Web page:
I wrote what I intended to be a paean of sorts to the dwindling Rhode Island commercial fishing community. I’d had a taste (a brief taste) of commercial fishing on a small stern trawler in January, 1980. That gave me a great appreciation for the hard work and danger these vessels and their crews face. The skipper of the boat I was on, for example, was missing two fingers he had lost working a winch.

6. It Ain’t Rainin’ (Jim McGrath)
Last year (2009) had a long, depressing spate of wet weather from early April through late July. If things in your daily life aren’t going so well, be grateful for small things – like a sunny day.

7. Tin Can Sailors (Jim McGrath)
Long before Newport Harbor was frequented by pleasure boats it shared space with the U.S. Navy. It remained a Navy town until Nixon removed the fleet in 1974. I arrived in Newport in 1957, at the age of 18, assigned to duty as a hospital corpsman at the Newport Naval Hospital. Thus began my affiliation with that town.
The Navy ships docked there were primarily destroyers their escort ships. The town had what all Navy ports had: strip joints, ladies of the night, raucous saloons and Shore Patrol wagons.
There was “Blood Alley,” the Blue Moon Saloon and lots, lots more. Nary a fern nor a pair of topsiders was to be seen the entire length of Thames Street in the late ‘60s.

8. Times Are Getting Hard (Traditional, new lyrics Jim McGrath)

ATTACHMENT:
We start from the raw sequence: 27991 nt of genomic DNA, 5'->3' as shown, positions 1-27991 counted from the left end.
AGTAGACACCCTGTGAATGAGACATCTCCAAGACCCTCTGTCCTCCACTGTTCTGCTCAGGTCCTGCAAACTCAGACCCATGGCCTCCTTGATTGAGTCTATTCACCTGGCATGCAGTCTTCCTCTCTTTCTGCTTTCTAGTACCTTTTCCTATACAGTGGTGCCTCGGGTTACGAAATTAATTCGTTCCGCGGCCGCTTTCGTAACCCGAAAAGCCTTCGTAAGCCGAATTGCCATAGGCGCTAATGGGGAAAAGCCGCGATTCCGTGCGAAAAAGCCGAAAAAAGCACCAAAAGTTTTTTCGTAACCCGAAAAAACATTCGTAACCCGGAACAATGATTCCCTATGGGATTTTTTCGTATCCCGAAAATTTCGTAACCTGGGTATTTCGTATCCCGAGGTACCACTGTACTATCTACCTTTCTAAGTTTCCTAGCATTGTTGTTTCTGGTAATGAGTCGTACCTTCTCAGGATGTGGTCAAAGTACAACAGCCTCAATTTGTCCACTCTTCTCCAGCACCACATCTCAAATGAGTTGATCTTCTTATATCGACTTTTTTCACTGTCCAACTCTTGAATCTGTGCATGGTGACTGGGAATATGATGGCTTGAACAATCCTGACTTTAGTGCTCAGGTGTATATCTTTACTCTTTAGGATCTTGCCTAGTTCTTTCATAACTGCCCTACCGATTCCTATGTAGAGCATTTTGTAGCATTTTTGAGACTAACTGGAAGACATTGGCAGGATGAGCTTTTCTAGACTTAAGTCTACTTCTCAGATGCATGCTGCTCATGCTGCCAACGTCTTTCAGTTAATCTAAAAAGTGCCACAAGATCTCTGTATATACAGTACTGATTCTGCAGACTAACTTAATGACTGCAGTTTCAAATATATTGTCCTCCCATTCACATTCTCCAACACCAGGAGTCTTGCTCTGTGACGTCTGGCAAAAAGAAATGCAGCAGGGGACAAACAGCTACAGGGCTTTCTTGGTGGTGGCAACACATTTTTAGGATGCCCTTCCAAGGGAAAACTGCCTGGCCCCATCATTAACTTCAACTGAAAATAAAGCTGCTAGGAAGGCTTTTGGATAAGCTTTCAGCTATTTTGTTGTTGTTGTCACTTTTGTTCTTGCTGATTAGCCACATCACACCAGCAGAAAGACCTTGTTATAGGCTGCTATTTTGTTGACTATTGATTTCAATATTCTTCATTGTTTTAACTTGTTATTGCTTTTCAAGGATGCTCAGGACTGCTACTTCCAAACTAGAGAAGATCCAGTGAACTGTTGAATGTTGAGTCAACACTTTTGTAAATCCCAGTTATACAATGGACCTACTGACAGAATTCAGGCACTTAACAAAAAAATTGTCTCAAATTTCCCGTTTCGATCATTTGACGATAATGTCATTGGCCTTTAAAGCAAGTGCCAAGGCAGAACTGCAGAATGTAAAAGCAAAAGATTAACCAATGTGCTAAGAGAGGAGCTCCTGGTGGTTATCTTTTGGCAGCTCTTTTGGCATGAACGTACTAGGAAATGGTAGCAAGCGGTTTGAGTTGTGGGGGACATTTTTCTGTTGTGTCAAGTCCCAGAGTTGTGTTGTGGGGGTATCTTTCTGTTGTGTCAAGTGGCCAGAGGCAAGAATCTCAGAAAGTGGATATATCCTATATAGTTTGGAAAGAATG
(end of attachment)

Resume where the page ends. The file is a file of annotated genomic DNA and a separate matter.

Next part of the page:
This is simply my rewrite of a song from the Great Depression. As the song says, let’s hope this current misery doesn’t last long.

9. Brownbagger’s Paradise (Jim McGrath)
Some people have simple objectives in life; they’re not that complicated.
The look on the man’s face as he emerged from Rex’s Liquor Store on Broadway in Newport one evening a few years ago led me to believe his objective for that day, at least, had been accomplished. Different strokes, etc. ...

10. Holy Grail (Jim McGrath)
From an “officer and a gentleman” to shelter resident, to a ward of the state in a nursing home where he died, the subject of this song was a longtime acquaintance of mine and his is a tragic story.
Tom drank Dewar’s Scotch and smoked Chesterfields that he kept in a lovely gold cigarette case. The whiskey and the cigarettes significantly hastened his demise, so the blame is not solely society’s.

11. Passing Through (Dick Blakeslee, additional verses by Jim McGrath)
This is meant to be sung along with. It’s not hard to think of other suitable verses. Make up your own and sing along.

12. Hey, Friend (Jim McGrath)
I composed this song sometime in the late ‘70s. I’ve left it out of the repertoire for the last 30 years. Can’t say why.
-- Jim McGrath, Newport, March, 2010

Vocals and rhythm guitar: Jim McGrath
Second guitar, mandolin and banjo: Jim Bennett
Backup Vocals: The Steadfast Stumblers (Don Barry, Jim Bennett, Erik Lindgren, Jim McGrath, Jack Radcliffe, Alec Redfearn and Steve Ventura)
Bass: Don Barry
Piano: Kent Kreutler
Violin: Rochelle Vaillancourt
Accordion: Alec Redfearn

Recorded, mixed and mastered at Sounds Interesting Studios, Middleboro, MA
Engineer: Rob Pemberton
Producer: Jack Radcliffe
Associate Producers: Jim Bennett and Don Barry
Graphics and Photography: Lori Bates, Bates Graphics, Newport, RI
Copyright 2010 Wepecket Island Records, Inc.
Mr. McGrath’s songs all published by Wepecket Island Productions (A.S.C.A.P.)
All rights, including reproduction and performance reserved.

Wepecket Island Records, Inc.
573 Rockdale Ave.
New Bedford, MA 02740